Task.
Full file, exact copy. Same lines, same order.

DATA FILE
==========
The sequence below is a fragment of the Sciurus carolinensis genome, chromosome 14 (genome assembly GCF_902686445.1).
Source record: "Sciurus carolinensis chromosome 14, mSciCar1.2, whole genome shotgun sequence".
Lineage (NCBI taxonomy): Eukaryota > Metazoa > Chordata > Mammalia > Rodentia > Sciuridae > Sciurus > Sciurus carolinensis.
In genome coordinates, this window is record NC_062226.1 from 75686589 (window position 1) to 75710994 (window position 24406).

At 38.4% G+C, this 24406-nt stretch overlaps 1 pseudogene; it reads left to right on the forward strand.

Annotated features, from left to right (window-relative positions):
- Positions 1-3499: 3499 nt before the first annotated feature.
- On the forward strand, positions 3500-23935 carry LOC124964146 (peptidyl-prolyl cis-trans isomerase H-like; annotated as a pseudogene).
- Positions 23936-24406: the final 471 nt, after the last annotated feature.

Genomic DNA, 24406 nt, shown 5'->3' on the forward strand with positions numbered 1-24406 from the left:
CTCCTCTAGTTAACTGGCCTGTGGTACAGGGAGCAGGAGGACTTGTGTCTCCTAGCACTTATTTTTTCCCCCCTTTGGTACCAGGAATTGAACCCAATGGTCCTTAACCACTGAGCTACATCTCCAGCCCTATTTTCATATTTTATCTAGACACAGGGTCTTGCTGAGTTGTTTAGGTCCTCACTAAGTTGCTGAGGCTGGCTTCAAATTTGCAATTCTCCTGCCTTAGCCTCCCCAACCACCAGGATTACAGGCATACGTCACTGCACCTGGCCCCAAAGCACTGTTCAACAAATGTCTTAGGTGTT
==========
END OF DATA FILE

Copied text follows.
The sequence below is a fragment of the Sciurus carolinensis genome, chromosome 14 (genome assembly GCF_902686445.1).
Source record: "Sciurus carolinensis chromosome 14, mSciCar1.2, whole genome shotgun sequence".
Lineage (NCBI taxonomy): Eukaryota > Metazoa > Chordata > Mammalia > Rodentia > Sciuridae > Sciurus > Sciurus carolinensis.
In genome coordinates, this window is record NC_062226.1 from 75686589 (window position 1) to 75710994 (window position 24406).

At 38.4% G+C, this 24406-nt stretch overlaps 1 pseudogene; it reads left to right on the forward strand.

Annotated features, from left to right (window-relative positions):
- Positions 1-3499: 3499 nt before the first annotated feature.
- On the forward strand, positions 3500-23935 carry LOC124964146 (peptidyl-prolyl cis-trans isomerase H-like; annotated as a pseudogene).
- Positions 23936-24406: the final 471 nt, after the last annotated feature.

Genomic DNA, 24406 nt, shown 5'->3' on the forward strand with positions numbered 1-24406 from the left:
CTCCTCTAGTTAACTGGCCTGTGGTACAGGGAGCAGGAGGACTTGTGTCTCCTAGCACTTATTTTTTCCCCCCTTTGGTACCAGGAATTGAACCCAATGGTCCTTAACCACTGAGCTACATCTCCAGCCCTATTTTCATATTTTATCTAGACACAGGGTCTTGCTGAGTTGTTTAGGTCCTCACTAAGTTGCTGAGGCTGGCTTCAAATTTGCAATTCTCCTGCCTTAGCCTCCCCAACCACCAGGATTACAGGCATACGTCACTGCACCTGGCCCCAAAGCACTGTTCAACAAATGTCTTAGGTGTT